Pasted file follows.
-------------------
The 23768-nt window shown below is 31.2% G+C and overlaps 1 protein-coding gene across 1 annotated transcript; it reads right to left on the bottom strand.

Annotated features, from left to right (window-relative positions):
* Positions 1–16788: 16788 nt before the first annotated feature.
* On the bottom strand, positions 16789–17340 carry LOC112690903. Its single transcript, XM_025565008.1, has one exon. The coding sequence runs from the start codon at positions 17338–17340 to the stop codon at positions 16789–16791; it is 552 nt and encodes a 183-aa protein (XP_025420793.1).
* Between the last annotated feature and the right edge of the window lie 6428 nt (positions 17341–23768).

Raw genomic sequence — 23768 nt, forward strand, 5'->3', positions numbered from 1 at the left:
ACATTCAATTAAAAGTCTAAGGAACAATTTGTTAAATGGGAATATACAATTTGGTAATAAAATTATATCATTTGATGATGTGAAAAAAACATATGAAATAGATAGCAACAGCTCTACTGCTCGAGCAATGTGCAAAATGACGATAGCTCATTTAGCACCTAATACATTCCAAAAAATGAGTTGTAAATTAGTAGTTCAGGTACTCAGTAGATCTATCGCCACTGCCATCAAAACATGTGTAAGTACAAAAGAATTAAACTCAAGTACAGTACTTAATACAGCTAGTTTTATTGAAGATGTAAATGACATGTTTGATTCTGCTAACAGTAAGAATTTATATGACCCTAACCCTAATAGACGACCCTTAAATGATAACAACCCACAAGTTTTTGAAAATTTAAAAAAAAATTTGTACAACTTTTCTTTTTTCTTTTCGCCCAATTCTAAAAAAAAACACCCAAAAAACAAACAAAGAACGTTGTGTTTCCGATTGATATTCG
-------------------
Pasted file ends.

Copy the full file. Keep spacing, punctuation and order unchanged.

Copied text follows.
The 23768-nt window shown below is 31.2% G+C and overlaps 1 protein-coding gene across 1 annotated transcript; it reads right to left on the bottom strand.

Annotated features, from left to right (window-relative positions):
* Positions 1–16788: 16788 nt before the first annotated feature.
* On the bottom strand, positions 16789–17340 carry LOC112690903. Its single transcript, XM_025565008.1, has one exon. The coding sequence runs from the start codon at positions 17338–17340 to the stop codon at positions 16789–16791; it is 552 nt and encodes a 183-aa protein (XP_025420793.1).
* Between the last annotated feature and the right edge of the window lie 6428 nt (positions 17341–23768).

Raw genomic sequence — 23768 nt, forward strand, 5'->3', positions numbered from 1 at the left:
ACATTCAATTAAAAGTCTAAGGAACAATTTGTTAAATGGGAATATACAATTTGGTAATAAAATTATATCATTTGATGATGTGAAAAAAACATATGAAATAGATAGCAACAGCTCTACTGCTCGAGCAATGTGCAAAATGACGATAGCTCATTTAGCACCTAATACATTCCAAAAAATGAGTTGTAAATTAGTAGTTCAGGTACTCAGTAGATCTATCGCCACTGCCATCAAAACATGTGTAAGTACAAAAGAATTAAACTCAAGTACAGTACTTAATACAGCTAGTTTTATTGAAGATGTAAATGACATGTTTGATTCTGCTAACAGTAAGAATTTATATGACCCTAACCCTAATAGACGACCCTTAAATGATAACAACCCACAAGTTTTTGAAAATTTAAAAAAAAATTTGTACAACTTTTCTTTTTTCTTTTCGCCCAATTCTAAAAAAAAACACCCAAAAAACAAACAAAGAACGTTGTGTTTCCGATTGATATTCG